LEMOORE — Following in the footsteps of other local cities, Lemoore began initial discussions Tuesday about possibly allowing cannabis operations within city limits.
During the City Council study session, City Manager Nathan Olson gave a presentation on a proposed draft ordinance regarding commercial cannabis businesses and dispensaries.
Currently, Lemoore’s ordinance bans cannabis operations and deliveries within the city. However, the state allows deliveries to take place anywhere — which trumps the city’s ordinance — and Olson said deliveries are definitely being made in Lemoore.
“It’s here already. It’s being delivered and it’s completely legal,” Olson said about cannabis. “But the tax base monies and the revenues for those sales are going to the cities where the sales are generated from.”
Olson said there has been heightened interest in the industry, which could include several public benefits if it were to be allowed.
First off, he said having cannabis operations and dispensaries in the city could help the city’s general fund by bringing in additional funds.
The proposed draft ordinance suggests allowing medicinal/commercial cannabis manufacturing and cultivation in the light industrial zone and charging a certain amount per square foot or cubic foot of space, respectively.
Non-dispensary operations like lab testing and distribution are also being proposed to be charged per square foot of space.
As for dispensaries, the proposed draft ordinance is suggesting asking for a percentage of the gross sales of the business.
The dispensaries are proposed to be in the downtown mixed use zones (centrally located, not on perimeter near residential), neighborhood commercial zones (strip mall areas), regional commercial zones (along Highway 41) and light industrial areas.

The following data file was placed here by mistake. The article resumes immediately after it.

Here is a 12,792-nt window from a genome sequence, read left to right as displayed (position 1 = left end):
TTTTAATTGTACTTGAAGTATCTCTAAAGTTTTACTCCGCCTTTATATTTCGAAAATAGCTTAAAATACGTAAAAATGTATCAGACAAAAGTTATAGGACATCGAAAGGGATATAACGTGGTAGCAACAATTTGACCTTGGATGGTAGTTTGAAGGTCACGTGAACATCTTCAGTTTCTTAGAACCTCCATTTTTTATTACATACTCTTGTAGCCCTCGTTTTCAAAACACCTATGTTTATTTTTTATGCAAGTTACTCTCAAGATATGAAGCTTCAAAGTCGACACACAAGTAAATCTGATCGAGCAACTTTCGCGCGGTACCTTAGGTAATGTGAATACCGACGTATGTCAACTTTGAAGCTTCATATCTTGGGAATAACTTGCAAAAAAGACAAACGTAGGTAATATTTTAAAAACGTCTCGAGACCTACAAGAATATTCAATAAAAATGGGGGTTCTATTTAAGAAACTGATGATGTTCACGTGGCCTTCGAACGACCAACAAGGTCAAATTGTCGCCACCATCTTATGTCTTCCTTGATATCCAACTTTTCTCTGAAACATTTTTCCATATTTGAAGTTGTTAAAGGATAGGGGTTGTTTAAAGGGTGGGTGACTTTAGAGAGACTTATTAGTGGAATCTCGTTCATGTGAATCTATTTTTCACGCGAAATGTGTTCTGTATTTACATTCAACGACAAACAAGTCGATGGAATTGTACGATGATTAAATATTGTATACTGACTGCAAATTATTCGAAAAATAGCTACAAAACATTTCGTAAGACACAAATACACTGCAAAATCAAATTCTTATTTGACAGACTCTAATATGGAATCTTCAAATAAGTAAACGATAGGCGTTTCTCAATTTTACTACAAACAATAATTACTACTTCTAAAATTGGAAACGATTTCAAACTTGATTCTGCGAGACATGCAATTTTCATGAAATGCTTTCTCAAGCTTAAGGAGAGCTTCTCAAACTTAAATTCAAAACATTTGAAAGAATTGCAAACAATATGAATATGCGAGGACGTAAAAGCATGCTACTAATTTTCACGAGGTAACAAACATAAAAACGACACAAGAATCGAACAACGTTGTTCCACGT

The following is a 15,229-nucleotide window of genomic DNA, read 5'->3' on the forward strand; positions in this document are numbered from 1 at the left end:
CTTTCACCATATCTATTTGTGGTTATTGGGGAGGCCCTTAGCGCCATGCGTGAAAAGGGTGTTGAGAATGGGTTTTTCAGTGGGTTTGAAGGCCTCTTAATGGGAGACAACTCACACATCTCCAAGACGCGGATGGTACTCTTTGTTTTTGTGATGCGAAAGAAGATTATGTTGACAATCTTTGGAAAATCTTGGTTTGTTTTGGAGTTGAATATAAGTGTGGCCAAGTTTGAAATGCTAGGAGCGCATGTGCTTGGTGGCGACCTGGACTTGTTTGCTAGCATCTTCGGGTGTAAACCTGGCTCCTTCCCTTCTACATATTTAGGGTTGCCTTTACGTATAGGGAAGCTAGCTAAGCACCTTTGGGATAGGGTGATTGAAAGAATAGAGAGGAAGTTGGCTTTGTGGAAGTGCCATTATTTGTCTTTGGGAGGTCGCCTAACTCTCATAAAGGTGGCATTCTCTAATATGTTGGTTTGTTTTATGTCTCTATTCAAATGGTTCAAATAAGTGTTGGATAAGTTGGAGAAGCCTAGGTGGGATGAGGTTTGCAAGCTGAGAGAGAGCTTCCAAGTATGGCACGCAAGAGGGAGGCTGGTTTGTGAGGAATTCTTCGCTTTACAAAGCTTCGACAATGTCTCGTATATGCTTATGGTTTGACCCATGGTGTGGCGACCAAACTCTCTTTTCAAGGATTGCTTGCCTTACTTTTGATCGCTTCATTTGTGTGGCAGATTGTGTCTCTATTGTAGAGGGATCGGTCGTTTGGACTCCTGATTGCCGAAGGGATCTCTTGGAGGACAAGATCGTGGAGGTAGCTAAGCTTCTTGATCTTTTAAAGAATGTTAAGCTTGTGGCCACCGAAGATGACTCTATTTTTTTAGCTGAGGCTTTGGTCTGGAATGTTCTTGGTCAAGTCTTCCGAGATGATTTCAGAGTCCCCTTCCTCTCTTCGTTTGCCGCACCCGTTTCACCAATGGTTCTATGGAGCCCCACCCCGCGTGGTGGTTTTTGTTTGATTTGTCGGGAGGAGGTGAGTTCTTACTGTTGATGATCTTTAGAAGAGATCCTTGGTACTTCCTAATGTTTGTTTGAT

All of this is on top of business license fees and annual regulatory license fees that ensure the businesses are following state guidelines.
In addition, Olson said the cannabis industry could provide for more jobs in both the public (police, code enforcement, fire) and private sectors.
Recently, Olson said he walked around the downtown area and asked business owners how they would feel about the possibility of cannabis businesses locating there. Out of 50 people, he said 48 people were open to the idea, while only two people definitively said they did not want it.
While the business owners that were open to the idea said it would not be their first choice for a new business, he said they did see how it could benefit the area by driving traffic downtown and helping with revitalization.
When talking with dispensaries in both Coalinga and Woodlake, Olson said he was told that thousands of people visit those businesses monthly. He said that amount of visitors could provide growth for new buildings and businesses.
Olson said when he spoke to law enforcement officials in cities with dispensaries, they told him they had not seen increased crime and, in fact, the dispensaries worked with the departments and provided round-the-clock surveillance.
As for the selection process, the draft ordinance suggests a request for proposal that would go over the business’ track record, previous ventures and current financials, among other requirements.
The study session was just an informational item and Council did not vote on the draft ordinance, so there will be plenty of time for public input on the issue as the city moves forward.
More from Council:
During the regular meeting, Council unanimously approved a resolution to declare an emergency and authorized repairs to the city’s Well No. 10
According to a staff report, the well has been severely compromised due to deferred maintenance and subsidence, creating an emergency situation.
The city heavily relies on Well 10 during the summer months, so if it’s not repaired immediately, the report said the city may be unable to provide residents with the amount of water demanded.
Declaring an emergency means the work will be done immediately, without having to go through the bidding process.